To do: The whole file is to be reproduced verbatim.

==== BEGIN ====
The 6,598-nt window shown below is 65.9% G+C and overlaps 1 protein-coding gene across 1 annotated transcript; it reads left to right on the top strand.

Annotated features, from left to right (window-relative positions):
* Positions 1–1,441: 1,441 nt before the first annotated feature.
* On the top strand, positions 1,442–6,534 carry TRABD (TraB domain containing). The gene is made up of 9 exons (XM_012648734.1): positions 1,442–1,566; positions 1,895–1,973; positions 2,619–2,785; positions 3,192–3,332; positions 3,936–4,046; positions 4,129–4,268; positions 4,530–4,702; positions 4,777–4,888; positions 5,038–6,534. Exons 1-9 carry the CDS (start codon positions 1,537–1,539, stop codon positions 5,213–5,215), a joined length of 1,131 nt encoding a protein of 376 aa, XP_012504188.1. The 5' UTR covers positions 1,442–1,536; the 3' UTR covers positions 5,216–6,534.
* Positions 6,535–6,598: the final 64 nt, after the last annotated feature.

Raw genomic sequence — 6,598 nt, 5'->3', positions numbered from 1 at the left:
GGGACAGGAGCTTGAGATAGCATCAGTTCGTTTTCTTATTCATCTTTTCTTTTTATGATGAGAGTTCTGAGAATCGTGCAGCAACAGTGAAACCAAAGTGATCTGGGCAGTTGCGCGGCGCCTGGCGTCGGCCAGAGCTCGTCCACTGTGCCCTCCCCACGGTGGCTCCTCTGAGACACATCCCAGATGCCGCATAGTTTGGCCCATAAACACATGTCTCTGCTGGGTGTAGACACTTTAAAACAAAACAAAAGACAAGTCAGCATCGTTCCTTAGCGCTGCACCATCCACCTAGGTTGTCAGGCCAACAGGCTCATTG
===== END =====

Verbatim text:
The 6,598-nt window shown below is 65.9% G+C and overlaps 1 protein-coding gene across 1 annotated transcript; it reads left to right on the top strand.

Annotated features, from left to right (window-relative positions):
* Positions 1–1,441: 1,441 nt before the first annotated feature.
* On the top strand, positions 1,442–6,534 carry TRABD (TraB domain containing). The gene is made up of 9 exons (XM_012648734.1): positions 1,442–1,566; positions 1,895–1,973; positions 2,619–2,785; positions 3,192–3,332; positions 3,936–4,046; positions 4,129–4,268; positions 4,530–4,702; positions 4,777–4,888; positions 5,038–6,534. Exons 1-9 carry the CDS (start codon positions 1,537–1,539, stop codon positions 5,213–5,215), a joined length of 1,131 nt encoding a protein of 376 aa, XP_012504188.1. The 5' UTR covers positions 1,442–1,536; the 3' UTR covers positions 5,216–6,534.
* Positions 6,535–6,598: the final 64 nt, after the last annotated feature.

Raw genomic sequence — 6,598 nt, 5'->3', positions numbered from 1 at the left:
GGGACAGGAGCTTGAGATAGCATCAGTTCGTTTTCTTATTCATCTTTTCTTTTTATGATGAGAGTTCTGAGAATCGTGCAGCAACAGTGAAACCAAAGTGATCTGGGCAGTTGCGCGGCGCCTGGCGTCGGCCAGAGCTCGTCCACTGTGCCCTCCCCACGGTGGCTCCTCTGAGACACATCCCAGATGCCGCATAGTTTGGCCCATAAACACATGTCTCTGCTGGGTGTAGACACTTTAAAACAAAACAAAAGACAAGTCAGCATCGTTCCTTAGCGCTGCACCATCCACCTAGGTTGTCAGGCCAACAGGCTCATTG